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Globe editorial

Productivity before stimulus

From Monday's Globe and Mail

There are much more ambitious forms of infrastructure that go beyond replacing what we already have ...Read the full article

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  1. John Legate from PEC, writes: We have such a huge infrastructure deficit it will take a lot more than what the Cons are talking about to fix it. (and an even bigger environmental deficit) The real benefit of infrastructure is almost all the money stays in Canada and makes use of idle resources such as construction equipment, workers and their supply lines.

    I agree the health issue needs to be taken care of but it has a high component of foreign content in the software and hardware needed. And this government doesn't know how or try to get offsets.

    With respect to incentives for US companies, the need is not for a lower tax regime for them, the need is for us to own our own economy. The Cons just don't get this. Research follows head offices follows ownership.
  2. Cameron Jantzen from Halifax, Canada writes: Good editorial. Hopefully Wednesday is investment in innovation. This goes hand-in-hand with productivity, and is somewhere Canada is failing. We must better support innovation, it will pay off handsomely.
  3. bill williams from Guelph from Canada writes: -

    This piece is trite. We all know these things.

    I look forward to tomorrow's piece on human capital. Investment in post-secondary education is THE missing link in everything else that is being discussed.

    -
  4. Leon Russell from Gatineau, Qc, Canada writes: It's so true that this represents a chance to move forward with innovative investments.
  5. Robert McDougall from Canada writes: Of course long-term benefit is a key criterion: the problem would be how any Federal Party could skillfully manage and administer such complex issues.

    With respect to Medical Records, clearly this is something that should long ago have been completed. At my age there are many different medical specialists on one's "medical team", and, in today's medical world, few of them give a hoot about -- or understand -- the treatment provided by other specialists. One is at the mercy of competing treatments -- eg. drugs -- which may often actually undo the treatment provided by another specialist!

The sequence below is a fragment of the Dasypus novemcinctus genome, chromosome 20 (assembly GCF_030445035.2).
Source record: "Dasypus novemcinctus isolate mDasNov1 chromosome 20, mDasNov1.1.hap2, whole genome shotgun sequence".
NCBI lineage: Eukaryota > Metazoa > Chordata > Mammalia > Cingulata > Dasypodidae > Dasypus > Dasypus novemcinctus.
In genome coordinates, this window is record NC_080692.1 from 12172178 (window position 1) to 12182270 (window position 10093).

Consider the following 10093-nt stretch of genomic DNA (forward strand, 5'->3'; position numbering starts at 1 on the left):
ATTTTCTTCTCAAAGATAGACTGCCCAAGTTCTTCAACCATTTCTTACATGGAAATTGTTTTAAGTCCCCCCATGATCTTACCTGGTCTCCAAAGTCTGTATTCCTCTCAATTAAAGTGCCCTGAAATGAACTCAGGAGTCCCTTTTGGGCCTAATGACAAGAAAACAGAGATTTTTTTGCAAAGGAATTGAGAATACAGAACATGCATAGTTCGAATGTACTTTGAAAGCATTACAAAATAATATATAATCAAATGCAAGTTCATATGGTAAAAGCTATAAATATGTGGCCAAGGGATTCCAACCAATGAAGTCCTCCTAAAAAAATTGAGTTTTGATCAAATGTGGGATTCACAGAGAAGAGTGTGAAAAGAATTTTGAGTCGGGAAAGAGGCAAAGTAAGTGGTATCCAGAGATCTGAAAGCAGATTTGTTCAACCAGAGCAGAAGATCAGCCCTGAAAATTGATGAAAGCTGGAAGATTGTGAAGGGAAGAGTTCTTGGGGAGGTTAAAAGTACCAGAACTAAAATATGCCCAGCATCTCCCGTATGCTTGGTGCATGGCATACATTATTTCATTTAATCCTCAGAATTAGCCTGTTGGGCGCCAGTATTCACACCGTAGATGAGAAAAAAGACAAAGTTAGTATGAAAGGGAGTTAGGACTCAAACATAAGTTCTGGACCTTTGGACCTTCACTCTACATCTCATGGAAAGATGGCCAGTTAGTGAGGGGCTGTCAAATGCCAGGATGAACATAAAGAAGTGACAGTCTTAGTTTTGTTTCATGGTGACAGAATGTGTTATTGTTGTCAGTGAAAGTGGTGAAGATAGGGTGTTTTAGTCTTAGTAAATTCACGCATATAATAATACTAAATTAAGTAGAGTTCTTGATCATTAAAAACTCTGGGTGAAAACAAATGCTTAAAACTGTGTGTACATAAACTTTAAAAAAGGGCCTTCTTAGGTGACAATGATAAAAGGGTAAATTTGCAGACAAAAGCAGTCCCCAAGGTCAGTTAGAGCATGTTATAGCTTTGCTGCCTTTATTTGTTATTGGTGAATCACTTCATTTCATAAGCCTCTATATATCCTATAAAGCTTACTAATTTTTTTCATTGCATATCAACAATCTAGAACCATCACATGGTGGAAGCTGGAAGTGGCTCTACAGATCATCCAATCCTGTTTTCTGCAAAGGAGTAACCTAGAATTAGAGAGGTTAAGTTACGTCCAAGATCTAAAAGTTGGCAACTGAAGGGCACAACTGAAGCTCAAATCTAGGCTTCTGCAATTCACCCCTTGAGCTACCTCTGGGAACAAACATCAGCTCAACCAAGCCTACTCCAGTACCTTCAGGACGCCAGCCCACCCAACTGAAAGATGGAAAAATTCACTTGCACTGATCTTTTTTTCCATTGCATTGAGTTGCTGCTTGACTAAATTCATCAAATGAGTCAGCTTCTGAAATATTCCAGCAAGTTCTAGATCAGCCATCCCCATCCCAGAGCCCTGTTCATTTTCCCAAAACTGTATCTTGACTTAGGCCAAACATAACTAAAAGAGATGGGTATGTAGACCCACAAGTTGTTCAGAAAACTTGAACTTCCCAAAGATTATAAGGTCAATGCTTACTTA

To start to deal with this problem, I developed my own medical records system, and fed it data from scraps of paper recorded, in some cases, over as long a 50-year period. I also wanted to know how long it might take an MD to enter data for a person with my many problems: answer - a minute or two per visit! The system also automatically plots graphs for each malady and treatment. It may also help me keep alive!

    Aside from confidentiality amongst my MDs, this exercise demonstrated to me the great difficulty MDs currently have -- for example -- in identifying cause-and-effect relationships among maladies, in identifying conflicting (e.g., side-effect) treatments, and, in general, the near impossibility of making an overall composite evaluation of the patient's state of health.

    What I see as needed here is some form of automated diagnostic tool that would routinely operate across all records in the master file, establish potential relationships among significant data, and use these criteria to flag any potentially dangerous treatment that any MD might try to enter to cope with his diagnosis, or to flag treatments, etc., that appear to have been missed.

    There's a man-sized task for your attack on future efficiencies!

    Fat chance: MDs are very conservative and who in politics would champion such a deal?

    R.I.P.
  6. Michael Tripper from Canada writes: productivity requires intelligence and creativity two traits marvelously missing from the English Canada. All the globe wants is more tax cuts and infrastructure so they can flit more easily to the airport for their jaunts to Montreal and places elsewhere.

    What a pathetic joke. As a manager I produced so much productivity I canceled my own job for the good of the company - but such forward thinking meant that I was never hired again perhaps because I would find a way to excise the manager's who are hiring me.

    Who knows, all I know that the sycophants on the GM ed board are some of the dimmest minds in media in the free world.

    Lackeys and bumboys and girls ye be.

    I will write letter let's see if it gets published.
  7. Red Suspenders from The Big Chair, writes: My comment on the recent Mayerthorpe manslaughter convictions is that those guys got railroaded, bigtime! The rifle they gave the guy wasn't even used in the crime! The RCMP's bloodlust in this case is telling of what kind of ethics are at work in that broken institution.
  8. J Hare from Saskatoon, Canada writes: Red Suspenders, I would tend to agree. Pathetic.

    James Hare
  9. bob adamson from Victoria, Canada writes: Great Editorial and also the posting by John Legate. I would only add that much of the infrastructure and public social services system under discussion in located at the provincial (including the territories)and local government levels. I appreciate the difficulties a federal government faces in channelling monies to those levels but hope a creative effort will be made in the upcoming budget to enable provincial and especially local governments to repair and upgrade their human and material capital to meet this need. We can only hope that the federal government has been active over the past weeks consulting with the provinces to find ways of both channelling and focussing monies to provinces and local governments that avoids the empty constitutional rangling and cloudy project objectives that too often attend such federal transfers.

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